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Silverton Falls texture

The texture of falling water matches the rock faces surrounding Silverton Falls in Banff National Park, Alberta, Canada

Sil­ver­ton Falls textures

Speak­ing of shut­ter speeds and water tex­ture, for this image I used a fast shut­ter speed (1/640th sec at f/8) to freeze the motion of the falling water. It’s inter­est­ing to me that you can see how the water was accel­er­at­ing as it fell — the tex­ture gets blur­rier near the bot­tom of the fall. I also like how the tex­ture of the water matches the pat­terns in the rock faces sur­round­ing the falls.

For print­ing this photo, I tried to make sure to retain detail in the shad­ows and in the high­lights while main­tain­ing the high-contrast nature of the scene. In the final print I did notice the high­lights wash out just a bit in one spot of water (far right, about 2/3rds down), and when I checked the image on my mon­i­tor it also showed almost no detail, although it was not quite clipped. Funny how I didn’t notice it as a prob­lem on-screen, but it stood out in the print imme­di­ately. Les­son learned…

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Yellow-rumped Warbler in Banff

A male Audubons Warbler watches for flying insects from his perch on a freshly budding willow sapling overhanging a small creek in Banff National Park, Alberta.

Yellow-rumped War­bler on bud­ding willow

I don’t nor­mally pho­to­graph much wildlife (I don’t have the long lenses and patience usu­ally required), but I couldn’t resist this lit­tle bird (a Yellow-rumped (or Audubon’s) War­bler) that I watched feed­ing along a small moun­tain stream for nearly a half hour. It was very early in the sea­son and there had been a lit­tle snow overnight so the air was cool and damp, and the insects this bird was after were mov­ing really slowly. He would perch on these wil­low saplings over the creek, turn­ing his head to watch and then dart out to grab his meal from the air or the under­side of a new leaf. It was a lot of fun to watch, and — employ­ing the time hon­oured, fine-art, “shot­gun” approach to com­po­si­tion — I filled up a good por­tion of my mem­ory card try­ing to get just the right shot.

I know this pho­to­graph breaks a cou­ple “golden rules” of com­po­si­tion — you’re not sup­posed to cen­tre your sub­ject (rule of thirds) or have the sub­ject look­ing out of (rather than into) the frame. But I think it works this way (I even cropped in a lit­tle from a more “tra­di­tion­ally” framed shot). I think the shad­owed area in the top-left bal­ances the light, empty area at the bot­tom, and for me, the bird’s out-of-frame gaze gives a bit of the feel­ing that he’s just about to leave the frame him­self (which in fact he did). Let me know what you think — just click below to add your thoughts. Thanks!

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Johnston Canyon waterfall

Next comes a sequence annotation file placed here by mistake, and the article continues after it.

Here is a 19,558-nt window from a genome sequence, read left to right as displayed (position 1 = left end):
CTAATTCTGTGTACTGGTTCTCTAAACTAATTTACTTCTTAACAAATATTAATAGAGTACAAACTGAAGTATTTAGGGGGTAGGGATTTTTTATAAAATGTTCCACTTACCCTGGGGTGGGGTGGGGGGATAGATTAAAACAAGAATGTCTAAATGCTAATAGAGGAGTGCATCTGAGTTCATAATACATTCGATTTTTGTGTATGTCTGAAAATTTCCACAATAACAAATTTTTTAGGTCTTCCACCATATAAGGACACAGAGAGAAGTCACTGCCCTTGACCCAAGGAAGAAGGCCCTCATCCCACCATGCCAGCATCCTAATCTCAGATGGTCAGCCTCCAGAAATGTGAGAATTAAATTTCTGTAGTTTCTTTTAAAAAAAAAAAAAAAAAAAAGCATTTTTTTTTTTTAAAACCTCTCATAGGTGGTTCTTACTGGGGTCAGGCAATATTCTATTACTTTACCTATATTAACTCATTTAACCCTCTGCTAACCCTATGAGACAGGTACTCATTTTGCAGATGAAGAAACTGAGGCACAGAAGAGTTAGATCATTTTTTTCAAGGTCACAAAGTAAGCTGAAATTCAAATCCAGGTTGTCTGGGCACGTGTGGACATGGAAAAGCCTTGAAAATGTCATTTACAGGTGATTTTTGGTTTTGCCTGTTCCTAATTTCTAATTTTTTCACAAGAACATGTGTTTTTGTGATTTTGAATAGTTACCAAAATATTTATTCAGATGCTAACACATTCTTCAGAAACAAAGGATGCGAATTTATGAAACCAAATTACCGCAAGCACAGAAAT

Lower John­ston Canyon falls I

I had a great time camp­ing and pho­tograph­ing in Banff National Park, and now I’m back in town for a few days and then off again to do some bird sur­veys in the boreal for­est of north-western Alberta.I haven’t had much chance to go through the many pho­tographs I made while there, but I thought I’d quick share this one to tide you over until I get back to post­ing more regularly.

I took this pho­to­graph along the lower sec­tion of the gor­geous John­ston Canyon, just a half hour north of the Banff town­site. The path through the canyon is nor­mally packed full of tourists, but I had the plea­sure of being there mid-week and early-season, giv­ing me plenty of time (and room) to do some pho­tog­ra­phy. This photo shows the beau­ti­ful clear, green colour of the water flow­ing through the canyon, and gives a feel for the almost claus­tro­pho­bic close­ness of the over­hang­ing rock cliffs.

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Off to Banff...

View from Wilcox Pass

I will be away from post­ing for a lit­tle while (although to be hon­est, I haven’t been post­ing a whole lot any­ways — sorry), as I’m off to Banff National Park to go camp­ing for a cou­ple weeks. I’m pretty excited — I spend most of my time pho­tograph­ing in the Rocky Moun­tains in Jasper National Park, so it’ll be fun to explore some new areas (with my cam­era along the whole time, of course).

Hope­fully, I’ll be able to share some new work with you once I get back, but in the mean­time I thought I’d post this photo taken half-way between Jasper and Banff, along the Ice­fields Park­way (one of the most beau­ti­ful dri­ves in the world). We parked near the Ice­fields Inter­pre­tive Cen­tre, and climbed up along the Wilcox Pass trail on the other side of the val­ley as the glac­i­ers. What I love about this photo is the scale of the view. If you click to enlarge the image, you can just see the trail run­ning down to the right, and there’s even a cou­ple of (very small) hik­ers on it.

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